I also purchased my first ICO in August of 2016, HEAT. I bought 25ETH worth. Those tokens are now worth about half of their ICO price, so about 12.5ETH or $12500 instead of the $25000 they would be worth if I had just kept ETH. There are some other things with HEAT that mean I’ve done quite a bit better than those numbers would suggest, but the fact is that the single best thing I could have done is to hold ETH and not spend the effort/time/cost of working with HEAT. That holds true for about every top-25 token on the market when compared to ETH. It certainly holds true for the many, many tokens I tried to trade in Q1-Q2 of 2017. In almost every single case I would have done better and slept better had I just held ETH instead of trying to be smarter than Mr. Market.
But, I made money on all of them except one because the crypto market went up more in USD terms than any individual coin went down in ETH or BTC terms. This underlines something that I read somewhere and that I take to heart: A rising market makes everyone seem like a genius. A monkey throwing darts at a list of the top 100 cryptocurrencies last year would have doubled his money. Here’s a chart from September that shows 2017 year-to-date returns for the top 10 cryptocurrencies, and all of them went up a *lot* more between then and December. A monkey throwing darts at this list there would have quintupled his money.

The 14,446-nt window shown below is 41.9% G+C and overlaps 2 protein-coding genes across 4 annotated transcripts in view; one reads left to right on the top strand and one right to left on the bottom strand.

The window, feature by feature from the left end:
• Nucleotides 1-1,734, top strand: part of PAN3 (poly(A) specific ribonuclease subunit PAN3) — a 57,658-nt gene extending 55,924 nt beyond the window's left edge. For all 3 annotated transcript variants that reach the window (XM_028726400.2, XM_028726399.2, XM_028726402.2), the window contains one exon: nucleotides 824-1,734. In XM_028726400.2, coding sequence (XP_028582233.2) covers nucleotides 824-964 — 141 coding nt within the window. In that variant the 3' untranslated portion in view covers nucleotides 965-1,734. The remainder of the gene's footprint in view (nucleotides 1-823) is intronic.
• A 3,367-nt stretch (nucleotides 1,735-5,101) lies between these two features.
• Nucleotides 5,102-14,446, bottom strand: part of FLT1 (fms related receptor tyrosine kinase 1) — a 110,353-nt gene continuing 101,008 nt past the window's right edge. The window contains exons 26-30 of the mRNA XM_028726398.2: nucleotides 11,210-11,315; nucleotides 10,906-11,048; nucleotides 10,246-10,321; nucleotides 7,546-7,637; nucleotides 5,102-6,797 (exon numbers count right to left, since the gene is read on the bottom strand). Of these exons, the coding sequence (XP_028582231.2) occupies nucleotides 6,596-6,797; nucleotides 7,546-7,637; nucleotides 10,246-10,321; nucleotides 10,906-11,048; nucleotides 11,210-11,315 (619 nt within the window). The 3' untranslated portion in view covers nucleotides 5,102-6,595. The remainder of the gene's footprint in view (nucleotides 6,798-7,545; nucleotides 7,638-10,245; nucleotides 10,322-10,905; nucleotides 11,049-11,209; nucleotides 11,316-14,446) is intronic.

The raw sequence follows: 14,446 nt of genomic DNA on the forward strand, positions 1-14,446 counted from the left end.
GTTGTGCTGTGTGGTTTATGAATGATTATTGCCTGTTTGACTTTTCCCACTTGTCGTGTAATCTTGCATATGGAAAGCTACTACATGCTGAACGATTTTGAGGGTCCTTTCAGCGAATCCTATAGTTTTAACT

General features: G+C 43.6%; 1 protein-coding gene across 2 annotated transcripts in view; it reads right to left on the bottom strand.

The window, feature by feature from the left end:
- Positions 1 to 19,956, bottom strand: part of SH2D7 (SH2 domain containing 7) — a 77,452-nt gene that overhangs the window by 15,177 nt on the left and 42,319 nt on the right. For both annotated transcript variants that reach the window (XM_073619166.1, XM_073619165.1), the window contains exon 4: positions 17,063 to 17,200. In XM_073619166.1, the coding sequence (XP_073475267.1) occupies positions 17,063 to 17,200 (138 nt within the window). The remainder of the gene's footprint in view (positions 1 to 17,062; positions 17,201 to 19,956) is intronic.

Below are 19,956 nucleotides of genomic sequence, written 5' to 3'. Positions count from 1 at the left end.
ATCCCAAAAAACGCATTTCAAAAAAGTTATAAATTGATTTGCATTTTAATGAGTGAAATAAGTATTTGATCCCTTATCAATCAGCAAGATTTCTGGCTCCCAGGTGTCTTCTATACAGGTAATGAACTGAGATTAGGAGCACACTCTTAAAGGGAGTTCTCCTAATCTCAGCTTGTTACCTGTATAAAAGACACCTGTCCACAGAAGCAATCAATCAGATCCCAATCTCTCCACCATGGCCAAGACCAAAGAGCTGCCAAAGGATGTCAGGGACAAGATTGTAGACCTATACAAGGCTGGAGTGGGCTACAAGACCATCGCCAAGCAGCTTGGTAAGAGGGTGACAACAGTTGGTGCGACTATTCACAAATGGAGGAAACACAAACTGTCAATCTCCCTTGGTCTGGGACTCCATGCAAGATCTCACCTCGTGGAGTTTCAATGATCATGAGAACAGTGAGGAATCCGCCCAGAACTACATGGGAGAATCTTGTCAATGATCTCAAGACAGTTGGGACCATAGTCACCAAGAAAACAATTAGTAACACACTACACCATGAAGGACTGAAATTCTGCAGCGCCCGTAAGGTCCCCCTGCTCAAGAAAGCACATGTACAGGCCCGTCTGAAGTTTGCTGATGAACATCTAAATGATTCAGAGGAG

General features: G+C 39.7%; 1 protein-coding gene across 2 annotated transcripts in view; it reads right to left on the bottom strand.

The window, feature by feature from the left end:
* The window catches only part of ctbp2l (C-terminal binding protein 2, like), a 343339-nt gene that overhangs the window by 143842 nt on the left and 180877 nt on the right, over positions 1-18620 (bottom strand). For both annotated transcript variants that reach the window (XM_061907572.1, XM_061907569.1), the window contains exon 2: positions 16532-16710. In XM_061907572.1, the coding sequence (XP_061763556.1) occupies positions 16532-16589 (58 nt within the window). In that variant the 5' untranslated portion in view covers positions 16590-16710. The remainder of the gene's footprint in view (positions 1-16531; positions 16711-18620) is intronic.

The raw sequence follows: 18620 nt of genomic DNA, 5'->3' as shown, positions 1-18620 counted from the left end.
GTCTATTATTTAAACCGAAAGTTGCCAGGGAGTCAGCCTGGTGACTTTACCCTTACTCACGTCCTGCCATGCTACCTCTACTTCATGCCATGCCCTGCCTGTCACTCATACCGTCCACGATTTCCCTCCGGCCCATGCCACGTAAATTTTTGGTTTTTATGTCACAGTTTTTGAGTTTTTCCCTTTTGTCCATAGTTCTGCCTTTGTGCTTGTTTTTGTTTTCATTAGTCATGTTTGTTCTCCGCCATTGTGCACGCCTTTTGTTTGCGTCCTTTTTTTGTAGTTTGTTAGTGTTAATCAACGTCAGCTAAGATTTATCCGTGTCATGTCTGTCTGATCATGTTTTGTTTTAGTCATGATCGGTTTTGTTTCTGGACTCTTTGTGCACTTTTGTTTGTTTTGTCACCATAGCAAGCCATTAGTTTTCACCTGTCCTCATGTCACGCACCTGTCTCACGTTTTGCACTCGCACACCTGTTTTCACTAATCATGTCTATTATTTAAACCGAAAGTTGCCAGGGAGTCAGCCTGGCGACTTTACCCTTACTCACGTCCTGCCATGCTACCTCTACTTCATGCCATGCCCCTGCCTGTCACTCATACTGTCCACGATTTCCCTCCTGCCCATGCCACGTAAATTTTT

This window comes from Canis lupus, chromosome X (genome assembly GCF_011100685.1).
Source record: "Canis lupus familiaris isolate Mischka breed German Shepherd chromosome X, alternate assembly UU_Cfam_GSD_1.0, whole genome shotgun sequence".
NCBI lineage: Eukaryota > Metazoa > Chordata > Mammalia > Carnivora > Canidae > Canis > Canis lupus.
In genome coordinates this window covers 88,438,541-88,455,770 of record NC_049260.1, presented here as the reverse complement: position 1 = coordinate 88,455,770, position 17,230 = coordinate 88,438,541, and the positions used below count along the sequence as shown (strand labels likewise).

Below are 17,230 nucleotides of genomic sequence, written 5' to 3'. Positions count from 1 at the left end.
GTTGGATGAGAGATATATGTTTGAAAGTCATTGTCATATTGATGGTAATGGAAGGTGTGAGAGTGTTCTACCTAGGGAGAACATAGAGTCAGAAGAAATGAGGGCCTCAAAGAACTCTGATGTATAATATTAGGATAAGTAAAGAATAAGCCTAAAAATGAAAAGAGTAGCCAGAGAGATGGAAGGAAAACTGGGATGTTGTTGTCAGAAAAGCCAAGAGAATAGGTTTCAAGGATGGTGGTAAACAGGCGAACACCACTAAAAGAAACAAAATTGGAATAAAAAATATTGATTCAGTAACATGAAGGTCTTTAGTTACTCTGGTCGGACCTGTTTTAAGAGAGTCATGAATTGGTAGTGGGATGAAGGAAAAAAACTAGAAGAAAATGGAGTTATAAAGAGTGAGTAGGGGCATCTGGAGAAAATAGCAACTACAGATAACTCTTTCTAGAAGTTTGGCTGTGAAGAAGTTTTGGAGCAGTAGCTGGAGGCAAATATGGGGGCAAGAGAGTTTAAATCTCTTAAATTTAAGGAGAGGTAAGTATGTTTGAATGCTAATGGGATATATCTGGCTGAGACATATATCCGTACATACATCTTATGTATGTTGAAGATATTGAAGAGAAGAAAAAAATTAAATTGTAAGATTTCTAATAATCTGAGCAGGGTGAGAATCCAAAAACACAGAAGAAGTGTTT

When evaluating performance, then, you have to beat the monkey, and preferably you should try to beat a Wall Street monkey. I couldn’t, so I stopped trying around July 2017. My benchmark was the BLX, a DAA (Digital Asset Array – think fund like a Fidelity fund) created by ICONOMI. I wasn’t even close to beating the BLX returns, so I did several things.
  1. I went from holding about 25 different tokens to holding 10 now. More on that in a bit.
  2. I used those funds to buy ETH and BLX. ETH has done crazy-good since then and BLX has beaten BTC handily, although it hasn’t done as well as ETH.
  3. I used some of those funds to set up an arbitrage operation.
The arbitrage operation is why I kept the 11 tokens that I have now. All but a couple are used in an ETH/token pair for arbitrage, and each one of them except for one special case is part of BLX. Why did I do that? I did that because ICONOMI did a better job of picking long-term holds than I did, and in arbitrage the only speculative thing you must do is pick the pairs to trade. My pairs are (No particular order):
I also hold PLU, PLBT, and ART. These two are multi-year holds for me. I have not purchased BTC once since my initial $200, except for a few cases where BTC was the only way to go to/from an altcoin that didn’t trade against ETH yet. Right now I hold about the same 0.3BTC that I held after my first $100 purchase, so I don’t really count it.
Looking forward to this year, I am positioning myself as follows:
Looking at my notes, I have two other things that I wanted to work into this email that I didn’t get to, so here they are:
  1. Just like with free apps and other software, if you are getting something of value and you didn’t pay anything for it, you need to ask why this is. With apps, the phrase is “If you didn’t pay for the product, you are the product”, and this works for things such as pump groups, tips, and even technical analysis. Here’s how I see it.